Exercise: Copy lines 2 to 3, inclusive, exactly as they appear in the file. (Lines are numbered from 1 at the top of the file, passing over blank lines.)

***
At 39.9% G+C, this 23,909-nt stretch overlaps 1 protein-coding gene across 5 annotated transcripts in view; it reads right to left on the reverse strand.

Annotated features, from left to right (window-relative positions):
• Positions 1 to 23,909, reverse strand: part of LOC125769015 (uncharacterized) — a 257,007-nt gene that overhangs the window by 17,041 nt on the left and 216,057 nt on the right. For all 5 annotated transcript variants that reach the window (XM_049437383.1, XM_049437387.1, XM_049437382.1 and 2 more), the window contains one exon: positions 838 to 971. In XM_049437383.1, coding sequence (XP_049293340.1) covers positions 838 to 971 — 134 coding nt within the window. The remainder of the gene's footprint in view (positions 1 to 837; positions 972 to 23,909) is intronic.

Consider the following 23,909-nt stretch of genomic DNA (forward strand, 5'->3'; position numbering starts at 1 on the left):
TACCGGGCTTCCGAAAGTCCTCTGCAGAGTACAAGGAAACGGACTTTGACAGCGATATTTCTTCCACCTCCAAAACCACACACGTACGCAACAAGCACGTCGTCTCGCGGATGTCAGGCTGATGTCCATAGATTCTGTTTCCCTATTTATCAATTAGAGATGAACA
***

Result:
Annotated features, from left to right (window-relative positions):
• Positions 1 to 23,909, reverse strand: part of LOC125769015 (uncharacterized) — a 257,007-nt gene that overhangs the window by 17,041 nt on the left and 216,057 nt on the right. For all 5 annotated transcript variants that reach the window (XM_049437383.1, XM_049437387.1, XM_049437382.1 and 2 more), the window contains one exon: positions 838 to 971. In XM_049437383.1, coding sequence (XP_049293340.1) covers positions 838 to 971 — 134 coding nt within the window. The remainder of the gene's footprint in view (positions 1 to 837; positions 972 to 23,909) is intronic.